We all know how kids should behave around dogs but it’s easy to forget the rules or think they don’t apply when our dogs ‘love’ kids but many kids get bitten by the family dog who does generally like children but who has run out of tolerance or who is stressed and so is trigger stacking and not coping well. Life has really changed for all of us and if your dog is finding the changes stressful then they may be less tolerant of the kids and their threshold for showing aggression may be lower. General guidelines to follow are:

‘1 hand enough, 2 hands too much’ (From this means that the kids stroke or touch the dog only with one hand. This is fabulous for all kids to know and really reduces the risk of dogs being hugged and helps to keep interactions appropriate. It also helps to teach the kids to do a consent test and check every few seconds that the dog still wants to interact.  I ask mine to stop stroking the dogs every so often and to watch and see what the dog does, If the dog leans into them or nudges their hand then they clearly want some more attention but if they lean away or get up and move away then they’ve said no thanks to more affection and should be left alone.

Don’t forget that simple rules that we all know but perhaps don’t always stick to- leave sleeping dogs alone and always give the dogs a means of easy escape. Sometimes we as parents don’t perhaps model the best behaviour as our dogs are genuinely totally fine with us but we forget our children are watching and learning from our behaviour (I too need to remember this every time I kiss a sleeping Sylvi as its not setting a great example!)

Be careful around resources. All of our routines have changed and we are perhaps giving the dogs more enrichment than they used to have- use common sense and let the dogs enjoy Kongs and other activity toys in a safe space where they won’t be disturbed.

Make sure everyone has time to chill; sleep is so important and time to properly relax and sleep without risk of being disturbed is so important (for all if us!). Make sure the dogs have enough time to sleep in the day, they aren’t used to all this constant activity and a houseful of people 24/7 so make sure they can still get their quota of daytime snoozing!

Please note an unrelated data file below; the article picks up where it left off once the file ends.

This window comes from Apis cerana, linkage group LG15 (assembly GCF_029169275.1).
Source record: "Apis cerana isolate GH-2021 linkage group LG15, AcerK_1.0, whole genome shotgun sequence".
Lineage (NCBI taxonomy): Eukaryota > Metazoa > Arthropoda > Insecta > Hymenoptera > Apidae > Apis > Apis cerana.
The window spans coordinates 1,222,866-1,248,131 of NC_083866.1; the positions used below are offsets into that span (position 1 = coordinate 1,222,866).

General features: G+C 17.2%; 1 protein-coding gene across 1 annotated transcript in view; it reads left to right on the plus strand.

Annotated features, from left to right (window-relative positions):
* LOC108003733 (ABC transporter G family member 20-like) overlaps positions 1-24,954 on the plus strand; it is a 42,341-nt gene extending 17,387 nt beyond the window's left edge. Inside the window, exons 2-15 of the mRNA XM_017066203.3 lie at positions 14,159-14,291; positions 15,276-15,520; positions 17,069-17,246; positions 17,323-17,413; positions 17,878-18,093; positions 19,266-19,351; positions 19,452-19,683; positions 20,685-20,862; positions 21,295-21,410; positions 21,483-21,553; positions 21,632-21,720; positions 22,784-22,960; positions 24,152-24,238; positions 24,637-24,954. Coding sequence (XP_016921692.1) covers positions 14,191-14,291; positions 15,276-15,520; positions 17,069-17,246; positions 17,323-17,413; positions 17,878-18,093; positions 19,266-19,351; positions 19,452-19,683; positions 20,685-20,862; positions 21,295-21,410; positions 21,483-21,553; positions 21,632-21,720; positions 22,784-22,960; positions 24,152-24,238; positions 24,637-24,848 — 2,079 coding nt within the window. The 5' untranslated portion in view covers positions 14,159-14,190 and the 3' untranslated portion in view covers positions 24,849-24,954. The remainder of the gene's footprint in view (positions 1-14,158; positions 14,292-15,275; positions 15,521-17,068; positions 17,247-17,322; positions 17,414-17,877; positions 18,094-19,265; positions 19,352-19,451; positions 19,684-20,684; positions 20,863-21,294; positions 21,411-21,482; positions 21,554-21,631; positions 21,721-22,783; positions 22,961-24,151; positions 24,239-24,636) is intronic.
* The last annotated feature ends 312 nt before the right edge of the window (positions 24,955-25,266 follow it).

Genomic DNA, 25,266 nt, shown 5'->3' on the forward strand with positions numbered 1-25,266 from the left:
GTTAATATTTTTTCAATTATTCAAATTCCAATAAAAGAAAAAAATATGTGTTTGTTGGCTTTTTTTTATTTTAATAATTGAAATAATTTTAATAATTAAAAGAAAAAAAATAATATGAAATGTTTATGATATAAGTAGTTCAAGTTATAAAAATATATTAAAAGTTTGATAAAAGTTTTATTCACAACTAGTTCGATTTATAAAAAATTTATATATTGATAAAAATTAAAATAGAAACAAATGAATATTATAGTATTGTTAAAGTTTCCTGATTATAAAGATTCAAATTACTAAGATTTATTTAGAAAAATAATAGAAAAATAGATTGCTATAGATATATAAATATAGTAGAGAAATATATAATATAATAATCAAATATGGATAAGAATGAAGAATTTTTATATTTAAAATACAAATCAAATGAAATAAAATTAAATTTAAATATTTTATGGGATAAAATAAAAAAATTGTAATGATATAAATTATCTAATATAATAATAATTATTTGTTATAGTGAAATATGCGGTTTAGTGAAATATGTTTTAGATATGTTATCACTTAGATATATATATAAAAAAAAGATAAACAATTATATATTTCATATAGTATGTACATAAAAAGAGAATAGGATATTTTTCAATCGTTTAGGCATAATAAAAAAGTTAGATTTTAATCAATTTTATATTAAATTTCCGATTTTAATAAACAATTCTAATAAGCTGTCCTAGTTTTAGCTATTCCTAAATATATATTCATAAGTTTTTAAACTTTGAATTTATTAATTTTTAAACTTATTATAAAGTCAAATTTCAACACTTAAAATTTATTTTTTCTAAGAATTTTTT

Involve the kids in appropriate way

As the kids are off school, it’s a great time to involve them in caring for the dogs and helping to entertain them. I often recommend scent work as a good safe child/dog activity as children can set up scent games- hiding treats or scented toys around the house or garden and the dog can then find the hidden items but this activity is generally low risk as the children can actually be in a separate room to set it up and it doesn’t involve children’s hands being near dogs mouths or them being in close physical contact. Games like tug etc obviously are less safe and are not recommended with younger children- far better to do scent work or have a dog retrieve a toy and drop it on command etc. Kids can also be involved in training if dogs and kids are happy to do so and trick training can be a fun thing to do together if it’s carefully managed. I also put my kids to good use and get them to fill up the dog’s activity toys (Kong wobblers, Toppls, snufflemats etc) in exchange for screen time.


Know what to do if you see signs of stress

Make sure you are all aware of signs of stress- look for all those small signs like a yawn, whale eye, head turn away, bodily tension etc. Look for the shake off too, if your dog walks away after an interaction and immediately does a shake off then they may have found what just happened a bit stressful. This is a really weird time for all of us and your dog’s thresholds may be lower as they are adapting to change and generally stressed. If you have a reactive dog you may find that they are actually less stressed at the moment as they may be having less walks or walks may be shorter and they may be exposed to less dogs. Your dog may be thriving with having so much company at home and may be the happiest they’ve ever been but it’s still a good idea to really watch dog/child interactions over the next few weeks as this is a big period of adaption for all of us and we can’t get too complacent.

If you have any concerns at all contact a qualified behaviourist, although we can’t currently see clients face-to-face, most of us offer phone or video consults and can help with any behavioural issues that may come up.

Here are some really good resources for safe dog/child interactions (and even if we think we know it all and our dog adores our children it’s a really good idea to remind yourself!

© Laura McAuliffe,  Dog Communication 2020.